Once these broad story elements were laid out, Johnson figured out the plot mechanics. At the final step, he began to flesh out the characters. “I created the characters based on their need to service the story and plot.” He focused more on the overall dramatic structure than creating a comprehensive flow chart to identify every plot beat and clue in the story.
“In determining who the killer was, I didn’t look at who would be the most interesting, but what is their place in the story, and who would create the most dramatic and impactful way to end the movie. You’re trying to engage the audience and hook them through your story, and you’re trying to give them something at the end that’s really satisfying on a level beyond how do I figure out whodunnit.”
“You want the audience to lean forward and engage with the characters rather than lean back and figure out the puzzle box.”
Johnson added that after he outlined around twenty percent of the plot, he started building the characters and the events surrounding them. He wanted a broad spectrum of suspects, an exploration of the dysfunctional family dynamics, how the audience felt about them, and how sympathetic they were.
During the writing phase, it was more a matter of fine-tuning the plot than making major changes to the overall story. Johnson had been thinking about Knives Out for close to a decade on a broad conceptual level. He wrote the screenplay relatively quickly in six months. He rewrote and fine-tuned his screenplay over the following three months. “The jigsaw nature of the story meant that no radical revisions were required. It was more a matter of when and how information was delivered.”
The rewriting phase also included paring down unnecessary exposition. Chris Evans (Ransom Drysdale) “had a strong radar for exposition based on his experience in the Marvel movies. We cut it down to the bare essentials,” he continued.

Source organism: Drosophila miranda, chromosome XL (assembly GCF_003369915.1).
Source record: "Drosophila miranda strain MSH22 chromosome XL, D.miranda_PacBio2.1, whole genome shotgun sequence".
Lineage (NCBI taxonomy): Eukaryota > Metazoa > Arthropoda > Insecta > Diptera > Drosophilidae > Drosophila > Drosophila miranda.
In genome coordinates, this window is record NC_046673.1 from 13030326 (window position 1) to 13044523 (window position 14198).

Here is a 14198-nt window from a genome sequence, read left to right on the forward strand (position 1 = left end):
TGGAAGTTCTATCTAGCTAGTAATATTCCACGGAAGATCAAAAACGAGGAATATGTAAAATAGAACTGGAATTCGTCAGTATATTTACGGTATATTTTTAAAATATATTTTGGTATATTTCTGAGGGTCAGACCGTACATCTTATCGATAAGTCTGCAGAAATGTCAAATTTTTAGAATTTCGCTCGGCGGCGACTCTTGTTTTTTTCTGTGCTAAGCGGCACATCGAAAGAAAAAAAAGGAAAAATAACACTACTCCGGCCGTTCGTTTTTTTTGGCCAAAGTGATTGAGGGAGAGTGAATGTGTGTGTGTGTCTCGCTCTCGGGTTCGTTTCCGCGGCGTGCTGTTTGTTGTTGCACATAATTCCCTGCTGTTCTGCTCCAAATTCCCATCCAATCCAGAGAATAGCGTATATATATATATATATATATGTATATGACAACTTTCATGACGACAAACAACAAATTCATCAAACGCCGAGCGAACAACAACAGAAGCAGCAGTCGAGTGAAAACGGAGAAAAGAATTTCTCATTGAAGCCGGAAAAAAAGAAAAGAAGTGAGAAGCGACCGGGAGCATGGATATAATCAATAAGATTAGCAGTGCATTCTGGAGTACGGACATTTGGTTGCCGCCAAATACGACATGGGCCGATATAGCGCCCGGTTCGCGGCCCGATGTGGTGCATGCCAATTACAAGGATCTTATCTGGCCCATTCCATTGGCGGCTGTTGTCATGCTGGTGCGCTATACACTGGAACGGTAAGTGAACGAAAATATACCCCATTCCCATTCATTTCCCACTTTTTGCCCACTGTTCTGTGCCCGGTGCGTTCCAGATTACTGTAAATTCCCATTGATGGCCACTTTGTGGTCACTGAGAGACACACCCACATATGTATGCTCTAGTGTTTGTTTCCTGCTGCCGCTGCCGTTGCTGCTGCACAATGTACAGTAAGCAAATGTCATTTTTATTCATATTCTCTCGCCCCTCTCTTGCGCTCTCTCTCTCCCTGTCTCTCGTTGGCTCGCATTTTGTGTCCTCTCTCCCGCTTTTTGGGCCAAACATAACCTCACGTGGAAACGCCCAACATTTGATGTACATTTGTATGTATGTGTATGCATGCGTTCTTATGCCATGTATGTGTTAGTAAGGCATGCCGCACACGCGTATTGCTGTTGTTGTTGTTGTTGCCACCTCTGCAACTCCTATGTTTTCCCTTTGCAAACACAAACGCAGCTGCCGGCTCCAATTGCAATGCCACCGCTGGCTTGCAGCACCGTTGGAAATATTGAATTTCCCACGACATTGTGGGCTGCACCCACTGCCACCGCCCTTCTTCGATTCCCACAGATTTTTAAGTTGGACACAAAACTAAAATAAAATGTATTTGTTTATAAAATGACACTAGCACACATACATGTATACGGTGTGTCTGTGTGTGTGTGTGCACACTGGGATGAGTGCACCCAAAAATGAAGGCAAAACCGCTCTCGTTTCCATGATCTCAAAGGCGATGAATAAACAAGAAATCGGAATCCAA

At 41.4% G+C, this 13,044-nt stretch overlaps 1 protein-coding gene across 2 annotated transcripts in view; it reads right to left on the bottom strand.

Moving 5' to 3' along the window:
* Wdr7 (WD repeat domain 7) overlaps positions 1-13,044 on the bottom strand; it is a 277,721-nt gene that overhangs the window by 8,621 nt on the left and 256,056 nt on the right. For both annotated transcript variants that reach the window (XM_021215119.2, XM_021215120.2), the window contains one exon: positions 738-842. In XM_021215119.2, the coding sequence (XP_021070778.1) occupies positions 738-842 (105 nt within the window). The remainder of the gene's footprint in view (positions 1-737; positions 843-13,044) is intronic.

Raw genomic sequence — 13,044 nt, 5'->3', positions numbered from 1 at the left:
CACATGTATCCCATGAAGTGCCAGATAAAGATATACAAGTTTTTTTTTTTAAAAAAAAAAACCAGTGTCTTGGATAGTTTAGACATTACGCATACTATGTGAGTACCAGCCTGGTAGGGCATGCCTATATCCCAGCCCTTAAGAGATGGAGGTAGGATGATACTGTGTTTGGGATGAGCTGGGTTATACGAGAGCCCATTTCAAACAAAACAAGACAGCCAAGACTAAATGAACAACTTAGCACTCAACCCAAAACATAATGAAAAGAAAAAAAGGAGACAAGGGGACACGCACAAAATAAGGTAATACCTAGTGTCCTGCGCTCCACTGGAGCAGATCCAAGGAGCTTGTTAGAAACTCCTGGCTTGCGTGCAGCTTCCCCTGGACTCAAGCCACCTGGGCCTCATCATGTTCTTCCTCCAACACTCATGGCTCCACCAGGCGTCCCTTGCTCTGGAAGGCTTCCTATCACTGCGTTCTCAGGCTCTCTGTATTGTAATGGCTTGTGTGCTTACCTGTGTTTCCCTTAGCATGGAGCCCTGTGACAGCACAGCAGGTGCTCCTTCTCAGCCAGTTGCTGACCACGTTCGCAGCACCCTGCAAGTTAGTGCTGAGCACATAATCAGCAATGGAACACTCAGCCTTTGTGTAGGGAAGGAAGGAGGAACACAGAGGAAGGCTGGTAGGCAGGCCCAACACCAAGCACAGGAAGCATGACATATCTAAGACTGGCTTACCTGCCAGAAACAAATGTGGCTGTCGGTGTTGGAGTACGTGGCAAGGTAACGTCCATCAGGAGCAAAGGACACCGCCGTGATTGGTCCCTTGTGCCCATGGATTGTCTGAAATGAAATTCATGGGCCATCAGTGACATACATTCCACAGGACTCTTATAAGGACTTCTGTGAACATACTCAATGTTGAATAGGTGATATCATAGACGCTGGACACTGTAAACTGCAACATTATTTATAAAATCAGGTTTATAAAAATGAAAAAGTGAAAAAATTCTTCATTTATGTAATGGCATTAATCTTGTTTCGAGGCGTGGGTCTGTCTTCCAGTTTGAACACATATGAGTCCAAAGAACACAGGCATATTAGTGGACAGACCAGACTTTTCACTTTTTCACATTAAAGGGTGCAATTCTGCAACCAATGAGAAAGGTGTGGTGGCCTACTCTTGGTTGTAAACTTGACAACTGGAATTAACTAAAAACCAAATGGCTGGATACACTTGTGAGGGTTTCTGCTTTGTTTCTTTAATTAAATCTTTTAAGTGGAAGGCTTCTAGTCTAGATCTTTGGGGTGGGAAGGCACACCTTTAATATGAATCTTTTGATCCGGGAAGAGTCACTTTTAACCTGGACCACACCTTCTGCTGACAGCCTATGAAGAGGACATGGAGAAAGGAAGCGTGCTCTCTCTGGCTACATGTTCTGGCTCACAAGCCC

Rian Johnson confessed the challenges in how certain scenes play on the page compared to the screen, especially the flashback and interrogation sequences told from various points of view. “I never gave myself an out by saying if it works on the page it will work on the screen.” This ensured the actors were aware of how to play each role.
Writing a murder mystery requires a certain level of research. Johnson consulted with a nurse that does the work that Marta Cabrera (Ana de Armas) does and the local police force. He was not a stickler for the exact nature of a murder an investigation, but he had to make his film believable.
The decision to make Benoit Blanc a quirky Southerner was not simply a comedic one. Johnson wanted to highlight that he was a fish out of water. Initially, he created “Hercule Poirot karaoke,” but later dialed Benoit back into a more straightforward detective.
Rian Johnson is a versatile filmmaker who doesn’t write screenplays exclusively in a single genre. “It all starts from the genre I want to write in, what I’m feeling, or something I want to question. The mode that I want to work in stylistically clicks with a theme, an idea, or something that I’m angry about. Something I want to pursue.” The collision of these two factors ignites his writing muse. Writing is the first step of the process and directing is the natural extension of it.
Everything begins with a solid screenplay. He paraphrases fellow screenwriter Michael Arndt when asked how a screenplay can become its best. “The ending elevates a screenplay. A good ending lines up the levels of satisfaction set up during the course of the movie on a plot, thematic, character, and emotional levels. These things should pop all at once at the end. The ending can redefine what came before it.”